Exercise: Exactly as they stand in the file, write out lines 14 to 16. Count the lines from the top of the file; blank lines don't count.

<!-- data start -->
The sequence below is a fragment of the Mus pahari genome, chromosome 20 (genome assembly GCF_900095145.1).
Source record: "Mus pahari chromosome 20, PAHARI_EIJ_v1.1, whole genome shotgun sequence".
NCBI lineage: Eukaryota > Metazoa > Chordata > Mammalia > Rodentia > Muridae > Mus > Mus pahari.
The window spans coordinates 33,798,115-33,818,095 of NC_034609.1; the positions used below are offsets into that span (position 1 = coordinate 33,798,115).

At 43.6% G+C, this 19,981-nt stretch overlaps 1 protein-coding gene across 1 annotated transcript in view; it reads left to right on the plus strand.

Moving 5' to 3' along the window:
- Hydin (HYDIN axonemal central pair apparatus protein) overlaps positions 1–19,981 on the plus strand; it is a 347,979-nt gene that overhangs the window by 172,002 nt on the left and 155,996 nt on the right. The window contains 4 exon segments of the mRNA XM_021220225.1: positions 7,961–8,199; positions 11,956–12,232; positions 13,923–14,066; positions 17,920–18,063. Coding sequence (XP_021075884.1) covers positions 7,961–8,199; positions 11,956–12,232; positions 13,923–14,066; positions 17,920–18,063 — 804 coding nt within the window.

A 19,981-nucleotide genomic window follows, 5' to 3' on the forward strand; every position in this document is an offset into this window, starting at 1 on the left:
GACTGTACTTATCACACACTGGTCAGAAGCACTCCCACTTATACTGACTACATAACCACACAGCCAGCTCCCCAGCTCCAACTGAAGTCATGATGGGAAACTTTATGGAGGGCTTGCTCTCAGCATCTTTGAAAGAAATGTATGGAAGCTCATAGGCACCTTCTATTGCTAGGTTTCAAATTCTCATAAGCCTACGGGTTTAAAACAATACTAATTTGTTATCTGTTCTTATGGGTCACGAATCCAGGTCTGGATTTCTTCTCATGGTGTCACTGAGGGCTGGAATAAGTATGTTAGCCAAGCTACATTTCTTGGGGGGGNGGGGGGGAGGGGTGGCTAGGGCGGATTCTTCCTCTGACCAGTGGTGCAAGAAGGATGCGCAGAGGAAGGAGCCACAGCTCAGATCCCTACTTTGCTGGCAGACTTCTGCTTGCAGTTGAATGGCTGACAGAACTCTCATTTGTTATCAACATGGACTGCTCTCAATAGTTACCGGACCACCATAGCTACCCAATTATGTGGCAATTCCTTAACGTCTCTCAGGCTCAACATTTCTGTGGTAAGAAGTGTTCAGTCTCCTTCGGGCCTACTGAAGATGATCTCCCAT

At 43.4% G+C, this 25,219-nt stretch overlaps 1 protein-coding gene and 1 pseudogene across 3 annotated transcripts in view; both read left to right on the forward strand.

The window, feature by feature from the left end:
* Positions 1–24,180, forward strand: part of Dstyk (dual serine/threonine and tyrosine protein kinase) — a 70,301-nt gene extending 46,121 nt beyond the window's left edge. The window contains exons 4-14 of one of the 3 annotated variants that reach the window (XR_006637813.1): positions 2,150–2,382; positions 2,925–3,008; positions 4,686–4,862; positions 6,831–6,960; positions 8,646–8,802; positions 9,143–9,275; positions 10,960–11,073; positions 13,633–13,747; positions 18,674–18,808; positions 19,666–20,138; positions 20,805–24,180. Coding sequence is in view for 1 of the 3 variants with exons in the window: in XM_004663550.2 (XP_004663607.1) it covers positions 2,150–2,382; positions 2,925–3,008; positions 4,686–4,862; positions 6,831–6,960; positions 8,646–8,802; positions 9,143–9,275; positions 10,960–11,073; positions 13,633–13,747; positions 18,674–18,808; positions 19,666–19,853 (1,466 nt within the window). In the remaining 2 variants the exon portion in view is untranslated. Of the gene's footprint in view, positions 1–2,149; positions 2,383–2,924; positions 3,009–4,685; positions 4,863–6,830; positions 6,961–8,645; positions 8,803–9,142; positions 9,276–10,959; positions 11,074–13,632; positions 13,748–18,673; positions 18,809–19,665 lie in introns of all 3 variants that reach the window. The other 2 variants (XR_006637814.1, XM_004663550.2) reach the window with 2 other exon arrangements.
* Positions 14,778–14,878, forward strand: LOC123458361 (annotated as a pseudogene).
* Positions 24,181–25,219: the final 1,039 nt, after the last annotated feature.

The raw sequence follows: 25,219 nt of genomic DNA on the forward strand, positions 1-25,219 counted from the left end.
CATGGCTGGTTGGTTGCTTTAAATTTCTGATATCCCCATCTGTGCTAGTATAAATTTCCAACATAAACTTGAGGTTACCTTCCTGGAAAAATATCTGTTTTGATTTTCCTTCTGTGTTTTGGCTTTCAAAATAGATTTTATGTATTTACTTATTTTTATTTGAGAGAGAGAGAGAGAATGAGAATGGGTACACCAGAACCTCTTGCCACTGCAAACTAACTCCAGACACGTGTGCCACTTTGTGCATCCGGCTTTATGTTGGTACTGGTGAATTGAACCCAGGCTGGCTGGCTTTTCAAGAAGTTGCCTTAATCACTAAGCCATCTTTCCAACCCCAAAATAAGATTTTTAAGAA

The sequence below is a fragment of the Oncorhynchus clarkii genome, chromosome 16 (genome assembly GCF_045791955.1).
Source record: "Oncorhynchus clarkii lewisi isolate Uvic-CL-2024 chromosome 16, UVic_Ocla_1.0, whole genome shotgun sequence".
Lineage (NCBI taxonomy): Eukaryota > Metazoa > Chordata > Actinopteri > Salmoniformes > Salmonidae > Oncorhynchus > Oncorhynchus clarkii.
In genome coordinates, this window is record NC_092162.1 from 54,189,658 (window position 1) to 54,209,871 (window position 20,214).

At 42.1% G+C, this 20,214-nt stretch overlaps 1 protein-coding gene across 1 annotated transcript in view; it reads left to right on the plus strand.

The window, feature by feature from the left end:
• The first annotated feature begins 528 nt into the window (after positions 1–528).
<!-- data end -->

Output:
* Positions 24,181–25,219: the final 1,039 nt, after the last annotated feature.

The raw sequence follows: 25,219 nt of genomic DNA on the forward strand, positions 1-25,219 counted from the left end.
CATGGCTGGTTGGTTGCTTTAAATTTCTGATATCCCCATCTGTGCTAGTATAAATTTCCAACATAAACTTGAGGTTACCTTCCTGGAAAAATATCTGTTTTGATTTTCCTTCTGTGTTTTGGCTTTCAAAATAGATTTTATGTATTTACTTATTTTTATTTGAGAGAGAGAGAGAGAATGAGAATGGGTACACCAGAACCTCTTGCCACTGCAAACTAACTCCAGACACGTGTGCCACTTTGTGCATCCGGCTTTATGTTGGTACTGGTGAATTGAACCCAGGCTGGCTGGCTTTTCAAGAAGTTGCCTTAATCACTAAGCCATCTTTCCAACCCCAAAATAAGATTTTTAAGAA